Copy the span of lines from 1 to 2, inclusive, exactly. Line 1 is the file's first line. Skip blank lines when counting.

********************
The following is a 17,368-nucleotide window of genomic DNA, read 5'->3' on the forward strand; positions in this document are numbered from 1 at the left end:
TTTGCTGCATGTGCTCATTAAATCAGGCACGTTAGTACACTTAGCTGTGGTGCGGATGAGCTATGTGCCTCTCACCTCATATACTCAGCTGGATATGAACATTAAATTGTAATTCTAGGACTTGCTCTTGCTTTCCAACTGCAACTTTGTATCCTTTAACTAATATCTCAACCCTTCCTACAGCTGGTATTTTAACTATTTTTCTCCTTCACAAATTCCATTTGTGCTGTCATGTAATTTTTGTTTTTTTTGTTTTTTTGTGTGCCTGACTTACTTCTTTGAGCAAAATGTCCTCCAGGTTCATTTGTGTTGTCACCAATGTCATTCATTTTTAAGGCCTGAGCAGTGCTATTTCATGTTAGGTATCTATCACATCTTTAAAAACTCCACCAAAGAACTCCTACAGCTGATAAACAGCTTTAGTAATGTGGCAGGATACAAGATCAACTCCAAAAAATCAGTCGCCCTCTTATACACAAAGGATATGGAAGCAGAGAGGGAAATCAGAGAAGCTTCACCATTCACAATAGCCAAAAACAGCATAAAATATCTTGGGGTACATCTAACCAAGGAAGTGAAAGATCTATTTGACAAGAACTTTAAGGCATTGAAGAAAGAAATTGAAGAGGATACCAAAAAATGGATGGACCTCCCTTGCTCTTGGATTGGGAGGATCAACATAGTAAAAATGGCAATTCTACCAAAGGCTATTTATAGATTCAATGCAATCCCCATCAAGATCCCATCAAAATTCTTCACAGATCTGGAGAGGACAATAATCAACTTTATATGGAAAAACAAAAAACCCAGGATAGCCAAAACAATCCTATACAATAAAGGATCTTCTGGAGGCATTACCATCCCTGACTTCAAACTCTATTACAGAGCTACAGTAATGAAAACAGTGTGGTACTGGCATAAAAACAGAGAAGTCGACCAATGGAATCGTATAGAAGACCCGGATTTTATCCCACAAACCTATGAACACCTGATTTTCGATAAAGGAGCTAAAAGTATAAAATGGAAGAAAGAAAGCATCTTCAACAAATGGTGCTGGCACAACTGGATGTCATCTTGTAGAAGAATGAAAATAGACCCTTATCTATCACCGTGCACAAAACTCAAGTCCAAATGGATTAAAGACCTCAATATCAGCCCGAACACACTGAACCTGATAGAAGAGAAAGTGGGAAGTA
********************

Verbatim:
The following is a 17,368-nucleotide window of genomic DNA, read 5'->3' on the forward strand; positions in this document are numbered from 1 at the left end:
TTTGCTGCATGTGCTCATTAAATCAGGCACGTTAGTACACTTAGCTGTGGTGCGGATGAGCTATGTGCCTCTCACCTCATATACTCAGCTGGATATGAACATTAAATTGTAATTCTAGGACTTGCTCTTGCTTTCCAACTGCAACTTTGTATCCTTTAACTAATATCTCAACCCTTCCTACAGCTGGTATTTTAACTATTTTTCTCCTTCACAAATTCCATTTGTGCTGTCATGTAATTTTTGTTTTTTTTGTTTTTTTGTGTGCCTGACTTACTTCTTTGAGCAAAATGTCCTCCAGGTTCATTTGTGTTGTCACCAATGTCATTCATTTTTAAGGCCTGAGCAGTGCTATTTCATGTTAGGTATCTATCACATCTTTAAAAACTCCACCAAAGAACTCCTACAGCTGATAAACAGCTTTAGTAATGTGGCAGGATACAAGATCAACTCCAAAAAATCAGTCGCCCTCTTATACACAAAGGATATGGAAGCAGAGAGGGAAATCAGAGAAGCTTCACCATTCACAATAGCCAAAAACAGCATAAAATATCTTGGGGTACATCTAACCAAGGAAGTGAAAGATCTATTTGACAAGAACTTTAAGGCATTGAAGAAAGAAATTGAAGAGGATACCAAAAAATGGATGGACCTCCCTTGCTCTTGGATTGGGAGGATCAACATAGTAAAAATGGCAATTCTACCAAAGGCTATTTATAGATTCAATGCAATCCCCATCAAGATCCCATCAAAATTCTTCACAGATCTGGAGAGGACAATAATCAACTTTATATGGAAAAACAAAAAACCCAGGATAGCCAAAACAATCCTATACAATAAAGGATCTTCTGGAGGCATTACCATCCCTGACTTCAAACTCTATTACAGAGCTACAGTAATGAAAACAGTGTGGTACTGGCATAAAAACAGAGAAGTCGACCAATGGAATCGTATAGAAGACCCGGATTTTATCCCACAAACCTATGAACACCTGATTTTCGATAAAGGAGCTAAAAGTATAAAATGGAAGAAAGAAAGCATCTTCAACAAATGGTGCTGGCACAACTGGATGTCATCTTGTAGAAGAATGAAAATAGACCCTTATCTATCACCGTGCACAAAACTCAAGTCCAAATGGATTAAAGACCTCAATATCAGCCCGAACACACTGAACCTGATAGAAGAGAAAGTGGGAAGTA